THE TORAH BELLS OF MYER MYERS:
ANCIENT TRADITIONS IN A NEW LAND
Lecture by Rabbi Marc D. Angel
Delivered at Yale University Art Museum, December 5, 2001
The Yale University Art Gallery exhibition of works of Myer Myers, magnificently curated by David Barquist, features remarkable examples of the craftsmanship of one of Americas outstanding early silver and gold smiths. Among the extraordinary pieces on display are a number of Torah Bells (Rimonim) that Myers had made for Congregation Shearith Israel in New York, Yeshuat Israel in Newport, and Mikveh Israel in Philadelphia. These bells must be counted among Myers most distinguished and most beautiful creations.
These Torah bells, fashioned by Myer Myers in Colonial New York, are silent witnesses that reflect a multi-faceted story involving religious, aesthetic, cultural, sociological and historical aspects. They tell us something about Jewish tradition, about Myer Myers, about the early Jewish community of New York City, and about America.
The Jewish Tradition of Torah Bells
Since antiquity, the Torah (the Five Books of Moses) has been the central religious text of the Jewish people. Torah scrolls are written by scribes well-trained in the intricacies of Jewish law. Synagogue services on Sabbaths, holy days, and on Monday and Thursday mornings include reading from the Torah scroll.
The scrolls, written on parchment, are generally attached at each end with a wooden handle. The Talmud (Megillah 25b-26b) makes reference to cases in which the Torah scrolls were kept, and also mentions cloth wrappings for the scrolls. While, according to Jewish law, the text of the Torah may not be embellished with any artistic illustrations, Jews have always felt the desire to show reverence for the Torah by providing external ornamentation. The great medieval codifier of Jewish law, Moses Maimonides, notes that silver and gold bells adorning Torah scrolls are considered to be objects of holiness, and may not be discarded in a disrespectful manner (Laws of Torah Scrolls 10:4).
Jewish tradition teaches that one should rise respectfully when in the immediate presence of a Torah scroll. It has been suggested that bells were originally affixed to the Torah scrolls to alert seated individuals of the approach of the Torah. They would then be able to arise as a token of honor for the Torah.
Vivian Mann, editor of a volume Crowning Glory: Silver Torah Ornaments of the Jewish Museum, New York (published by the Jewish Museum, 1996), details the history of Torah ornaments in her introductory chapter. She traces various forms of ornamental items (e.g. cases, textiles) to antiquity. Free-standing silver and gold bells and crowns, as distinct from those actually attached to a Torah case, seem to date back to the early middle ages.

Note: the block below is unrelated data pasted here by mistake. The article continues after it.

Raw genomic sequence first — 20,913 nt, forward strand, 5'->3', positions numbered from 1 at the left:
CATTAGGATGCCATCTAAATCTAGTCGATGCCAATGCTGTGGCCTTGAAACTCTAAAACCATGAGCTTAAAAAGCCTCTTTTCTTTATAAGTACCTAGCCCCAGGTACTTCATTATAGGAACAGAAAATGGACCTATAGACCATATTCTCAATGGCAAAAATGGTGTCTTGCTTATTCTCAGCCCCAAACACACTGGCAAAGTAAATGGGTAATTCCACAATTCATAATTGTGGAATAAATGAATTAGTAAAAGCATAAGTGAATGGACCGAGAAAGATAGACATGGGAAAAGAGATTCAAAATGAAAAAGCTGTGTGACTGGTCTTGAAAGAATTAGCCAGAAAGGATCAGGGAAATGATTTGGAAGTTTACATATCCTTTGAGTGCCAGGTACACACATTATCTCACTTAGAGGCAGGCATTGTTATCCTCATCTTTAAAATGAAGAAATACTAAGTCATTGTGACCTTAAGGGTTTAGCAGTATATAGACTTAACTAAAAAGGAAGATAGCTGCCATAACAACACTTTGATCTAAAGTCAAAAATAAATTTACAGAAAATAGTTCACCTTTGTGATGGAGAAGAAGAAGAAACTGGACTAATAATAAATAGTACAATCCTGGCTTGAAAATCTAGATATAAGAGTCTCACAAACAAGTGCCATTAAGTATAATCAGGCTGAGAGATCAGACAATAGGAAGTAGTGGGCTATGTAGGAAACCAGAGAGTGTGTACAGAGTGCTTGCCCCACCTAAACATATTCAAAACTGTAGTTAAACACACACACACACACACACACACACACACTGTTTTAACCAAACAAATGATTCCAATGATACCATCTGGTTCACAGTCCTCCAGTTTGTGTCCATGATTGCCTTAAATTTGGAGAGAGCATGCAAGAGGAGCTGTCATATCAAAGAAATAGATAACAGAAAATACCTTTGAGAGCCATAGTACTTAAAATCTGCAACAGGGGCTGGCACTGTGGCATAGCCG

Torah bells, thus, represent a deeply rooted tradition among Jews to ornament Torah scrolls, thereby demonstrating reverence for the Torah and its teachings. Through their proximity to the Torah scrolls, the bells themselves gain the status of being objects of sanctity.
When Myer Myers decided to fashion Torah bells for the synagogues in New York, Newport and Philadelphia, he was participating in an age-old Jewish tradition. He must have felt singularly privileged to be blessed with the talent to create such beautiful artifacts in honor of the Torah. For Jewish silver and gold smiths throughout the generations, creating Rimonim to adorn Torah scrolls was among their most cherished desires.
Myer Myers: Some Biographical Information
Myer Myers (1723-1795) was born in New York, the son of Jewish immigrants of Dutch background. Presumably, he received his education at the school operated by Congregation Shearith Israel, the only synagogue in New York City at the timeand the only one until 1825! The school taught religious and general subjects, and we may assume that Myers was a proficient student.
Myers grew up to become one of the active leaders of the Congregation, serving as president in 1759 as well as 1770. His name appears frequently in the synagogue record books as a member of the Board of Trustees, and as chairman of various committees. In 1761, he was one of five prominent members of Shearith Israel to be appointed to reformulate the rules and regulations governing the Congregation.